Duke University

Related Dna Articles:

Zigzag DNA
How the cell organizes DNA into tightly packed chromosomes. Nature publication by Delft University of Technology and EMBL Heidelberg.
Scientists now know what DNA's chaperone looks like
Researchers have discovered the structure of the FACT protein -- a mysterious protein central to the functioning of DNA.
DNA is like everything else: it's not what you have, but how you use it
A new paradigm for reading out genetic information in DNA is described by Dr.
A new spin on DNA
For decades, researchers have chased ways to study biological machines.
From face to DNA: New method aims to improve match between DNA sample and face database
Predicting what someone's face looks like based on a DNA sample remains a hard nut to crack for science.
Self-healing DNA nanostructures
DNA assembled into nanostructures such as tubes and origami-inspired shapes could someday find applications ranging from DNA computers to nanomedicine.
DNA design that anyone can do
Researchers at MIT and Arizona State University have designed a computer program that allows users to translate any free-form drawing into a two-dimensional, nanoscale structure made of DNA.
DNA find
A Queensland University of Technology-led collaboration with University of Adelaide reveals that Australia's pint-sized banded hare-wallaby is the closest living relative of the giant short-faced kangaroos which roamed the continent for millions of years, but died out about 40,000 years ago.
DNA structure impacts rate and accuracy of DNA synthesis
DNA sequences with the potential to form unusual conformations, which are frequently associated with cancer and neurological diseases, can in fact slow down or speed up the DNA synthesis process and cause more or fewer sequencing errors.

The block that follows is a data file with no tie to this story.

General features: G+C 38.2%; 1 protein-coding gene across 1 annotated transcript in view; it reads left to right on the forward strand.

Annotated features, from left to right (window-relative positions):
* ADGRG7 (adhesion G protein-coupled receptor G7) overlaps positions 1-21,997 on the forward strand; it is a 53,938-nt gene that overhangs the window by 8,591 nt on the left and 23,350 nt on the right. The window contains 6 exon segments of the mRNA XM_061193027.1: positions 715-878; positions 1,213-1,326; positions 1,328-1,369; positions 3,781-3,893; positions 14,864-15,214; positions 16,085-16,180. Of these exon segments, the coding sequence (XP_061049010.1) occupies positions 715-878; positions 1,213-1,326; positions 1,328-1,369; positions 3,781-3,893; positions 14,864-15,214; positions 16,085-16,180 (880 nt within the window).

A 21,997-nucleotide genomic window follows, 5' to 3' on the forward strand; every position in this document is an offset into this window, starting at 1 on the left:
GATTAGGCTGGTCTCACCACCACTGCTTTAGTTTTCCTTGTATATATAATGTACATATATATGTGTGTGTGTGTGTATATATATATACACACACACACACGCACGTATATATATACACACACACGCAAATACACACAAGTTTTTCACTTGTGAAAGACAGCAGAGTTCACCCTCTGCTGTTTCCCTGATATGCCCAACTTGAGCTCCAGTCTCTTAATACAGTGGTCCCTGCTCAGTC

Changes in mitochondrial DNA control how nuclear DNA mutations are expressed in cardiomyopathy
Differences in the DNA within the mitochondria, the energy-producing structures within cells, can determine the severity and progression of heart disease caused by a nuclear DNA mutation.
More DNA News and DNA Current Events

Trending Science News

Current Coronavirus (COVID-19) News

Top Science Podcasts

We have hand picked the top science podcasts of 2020.
Now Playing: TED Radio Hour

Making Amends
What makes a true apology? What does it mean to make amends for past mistakes? This hour, TED speakers explore how repairing the wrongs of the past is the first step toward healing for the future. Guests include historian and preservationist Brent Leggs, law professor Martha Minow, librarian Dawn Wacek, and playwright V (formerly Eve Ensler).
Now Playing: Science for the People

#566 Is Your Gut Leaking?
This week we're busting the human gut wide open with Dr. Alessio Fasano from the Center for Celiac Research and Treatment at Massachusetts General Hospital. Join host Anika Hazra for our discussion separating fact from fiction on the controversial topic of leaky gut syndrome. We cover everything from what causes a leaky gut to interpreting the results of a gut microbiome test! Related links: Center for Celiac Research and Treatment website and their YouTube channel
Now Playing: Radiolab

The Third. A TED Talk.
Jad gives a TED talk about his life as a journalist and how Radiolab has evolved over the years. Here's how TED described it:How do you end a story? Host of Radiolab Jad Abumrad tells how his search for an answer led him home to the mountains of Tennessee, where he met an unexpected teacher: Dolly Parton.Jad Nicholas Abumrad is a Lebanese-American radio host, composer and producer. He is the founder of the syndicated public radio program Radiolab, which is broadcast on over 600 radio stations nationwide and is downloaded more than 120 million times a year as a podcast. He also created More Perfect, a podcast that tells the stories behind the Supreme Court's most famous decisions. And most recently, Dolly Parton's America, a nine-episode podcast exploring the life and times of the iconic country music star. Abumrad has received three Peabody Awards and was named a MacArthur Fellow in 2011.